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State education budget gets glum reception from CMS leaders, public-school advocates

The state education budget, expected to get final approval on Wednesday, got a glum reception from leaders of Charlotte-Mecklenburg Schools and other public-school advocates.

The lack of raises for teachers and other state employees, a $120 million cut in state spending for teacher assistants, and the shifting of $10 million to vouchers for private schools were described by many as a backward move for a state once known for valuing public education.

“I don’t know how we’re going to attract and retain the best and brightest,” said CMS board Chairman Mary McCray, a retired teacher. “I don’t see anything in that budget that’s saying to employees, ‘I value the time and the service that you put in.’ ”

One of the biggest questions – how many CMS assistants will lose jobs because of the cuts – remained unanswered at Tuesday’s school board meeting. Jonathan Sink, a CMS attorney who serves as the legislative liaison, said officials are still looking for ways to offset the state cuts and avoid laying off assistants.

Most assistants in CMS make less than $25,000 a year. They help with classroom duties and work with students in small groups or one-on-one, focusing on early elementary grades and students with disabilities.

“They are really some of the taxpayers’ best bang for the buck,” Sink said before the meeting.

Some like it

The budget released Sunday by the Republican-dominated House and Senate won kudos from some education advocates.

Darrell Allison, president of Parents for Educational Freedom in North Carolina, said “opportunity scholarships,” often known as vouchers, will provide hope for low-income and working-class families who have children in failing public schools. Starting in 2014-15, students will be eligible for income-based scholarships of $4,200 a year to cover tuition.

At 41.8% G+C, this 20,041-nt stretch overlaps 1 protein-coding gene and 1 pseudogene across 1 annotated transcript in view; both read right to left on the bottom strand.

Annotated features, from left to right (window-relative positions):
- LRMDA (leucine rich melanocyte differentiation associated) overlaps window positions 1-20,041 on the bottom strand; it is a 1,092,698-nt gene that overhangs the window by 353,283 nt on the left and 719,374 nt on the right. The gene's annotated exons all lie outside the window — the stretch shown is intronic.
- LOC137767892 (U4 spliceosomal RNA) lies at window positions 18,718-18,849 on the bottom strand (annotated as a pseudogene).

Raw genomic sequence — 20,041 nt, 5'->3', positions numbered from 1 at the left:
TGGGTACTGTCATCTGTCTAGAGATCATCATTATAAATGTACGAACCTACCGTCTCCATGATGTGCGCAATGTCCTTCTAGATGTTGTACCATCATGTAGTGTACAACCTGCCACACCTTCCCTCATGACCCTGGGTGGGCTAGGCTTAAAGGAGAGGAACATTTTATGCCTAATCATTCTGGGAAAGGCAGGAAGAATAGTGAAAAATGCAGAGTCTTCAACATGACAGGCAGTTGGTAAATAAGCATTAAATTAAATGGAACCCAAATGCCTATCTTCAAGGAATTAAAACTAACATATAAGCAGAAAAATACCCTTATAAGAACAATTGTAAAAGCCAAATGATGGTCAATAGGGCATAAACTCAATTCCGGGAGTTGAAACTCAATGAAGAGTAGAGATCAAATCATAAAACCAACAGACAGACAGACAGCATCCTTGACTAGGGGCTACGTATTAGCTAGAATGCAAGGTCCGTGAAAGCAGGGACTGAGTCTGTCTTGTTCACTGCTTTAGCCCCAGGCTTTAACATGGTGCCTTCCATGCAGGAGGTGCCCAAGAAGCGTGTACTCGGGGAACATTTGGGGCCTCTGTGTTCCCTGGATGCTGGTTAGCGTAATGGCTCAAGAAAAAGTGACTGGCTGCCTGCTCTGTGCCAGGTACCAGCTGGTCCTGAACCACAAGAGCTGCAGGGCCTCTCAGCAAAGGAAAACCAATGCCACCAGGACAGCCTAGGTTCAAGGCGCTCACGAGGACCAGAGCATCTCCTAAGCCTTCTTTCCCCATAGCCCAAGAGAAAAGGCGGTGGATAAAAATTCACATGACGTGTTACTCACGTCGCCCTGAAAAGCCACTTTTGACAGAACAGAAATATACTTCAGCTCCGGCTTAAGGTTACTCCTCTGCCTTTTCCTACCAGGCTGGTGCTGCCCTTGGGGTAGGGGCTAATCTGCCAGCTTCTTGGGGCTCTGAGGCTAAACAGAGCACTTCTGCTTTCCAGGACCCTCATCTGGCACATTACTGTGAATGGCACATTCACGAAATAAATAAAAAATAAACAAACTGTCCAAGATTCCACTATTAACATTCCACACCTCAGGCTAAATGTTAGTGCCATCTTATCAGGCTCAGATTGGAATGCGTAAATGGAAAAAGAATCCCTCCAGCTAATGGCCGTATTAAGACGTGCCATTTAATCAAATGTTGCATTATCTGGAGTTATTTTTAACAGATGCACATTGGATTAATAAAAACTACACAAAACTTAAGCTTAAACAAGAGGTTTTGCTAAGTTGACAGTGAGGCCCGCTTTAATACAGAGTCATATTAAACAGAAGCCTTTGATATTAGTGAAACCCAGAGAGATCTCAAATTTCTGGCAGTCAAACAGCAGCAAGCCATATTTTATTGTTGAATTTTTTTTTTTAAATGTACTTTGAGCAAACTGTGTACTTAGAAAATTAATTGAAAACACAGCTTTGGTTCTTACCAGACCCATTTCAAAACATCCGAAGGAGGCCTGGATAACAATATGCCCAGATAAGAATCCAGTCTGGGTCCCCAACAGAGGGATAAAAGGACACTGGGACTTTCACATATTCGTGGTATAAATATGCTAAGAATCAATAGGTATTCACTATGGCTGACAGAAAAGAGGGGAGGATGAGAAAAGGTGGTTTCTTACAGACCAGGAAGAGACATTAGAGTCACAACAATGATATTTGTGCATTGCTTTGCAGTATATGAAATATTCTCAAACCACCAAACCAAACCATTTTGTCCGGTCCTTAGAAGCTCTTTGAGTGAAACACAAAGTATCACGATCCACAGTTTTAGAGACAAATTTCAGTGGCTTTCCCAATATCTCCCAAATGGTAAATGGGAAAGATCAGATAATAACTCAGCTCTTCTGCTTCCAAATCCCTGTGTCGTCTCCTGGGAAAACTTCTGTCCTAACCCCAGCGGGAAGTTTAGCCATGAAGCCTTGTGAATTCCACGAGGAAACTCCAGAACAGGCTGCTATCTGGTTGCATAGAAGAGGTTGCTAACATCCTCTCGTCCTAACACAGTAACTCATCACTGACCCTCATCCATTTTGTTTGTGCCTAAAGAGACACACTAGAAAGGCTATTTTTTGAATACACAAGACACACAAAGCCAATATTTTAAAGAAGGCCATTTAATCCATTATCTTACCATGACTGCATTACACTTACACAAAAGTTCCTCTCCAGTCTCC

Allison said North Carolina will be the 10th state to offer such aid for private-school attendance: “That’s a powerful message” that parents have options, he said. As for the effect on public schools, “I don’t believe the walls are going to come tumbling down.”

Julie Kowal, executive director of the newly formed Carolina Campaign for Achievement Now, said her group, which is supported by national reform foundations, is glad to see changes in the state tenure and evaluation system, coupled with a theoretical commitment to performance pay. But she noted that those advances are offset by “dangerously low teacher salaries” and “really negative messaging” about the value of teachers.

Trade-offs

The budget gives state employees five extra days of paid leave in lieu of raises. But McCray and Sink say it’s difficult for classroom teachers, who are paid only for the 10-month school year, to take additional days off.

Sink said the legislature has officially supported teacher performance pay, also known as “pay for excellence,” but has provided no money for it. Meanwhile, additional pay for advanced degrees is being phased out in coming years, along with the job security afforded by “career status,” or tenure.

All of those changes add up to a national message, some advocates say: North Carolina is no longer a good place to teach.

“We just keep falling to the bottom, it seems to me,” said Martha Alexander, a former Democratic state legislator from Mecklenburg County who is a board member of the recently formed Public Schools First North Carolina.

“It’s pretty discouraging for public education,” said Bill Anderson, a former CMS administrator who heads the local information and advocacy group MeckEd. “Have we abandoned public education?”

Bright spots

Anderson cites one bright spot in the budget: Despite early talk of cutting money for public pre-kindergarten, lawmakers preserved the existing program.

Sink also praised a $2 million matching grant for school districts to create programs that get students ready for careers. Local districts have to raise half the money from business partners to qualify for the state money. Sink said CMS supports the effort to work with employers and higher education.

Helms: 704-358-5033; Twitter @anndosshelms
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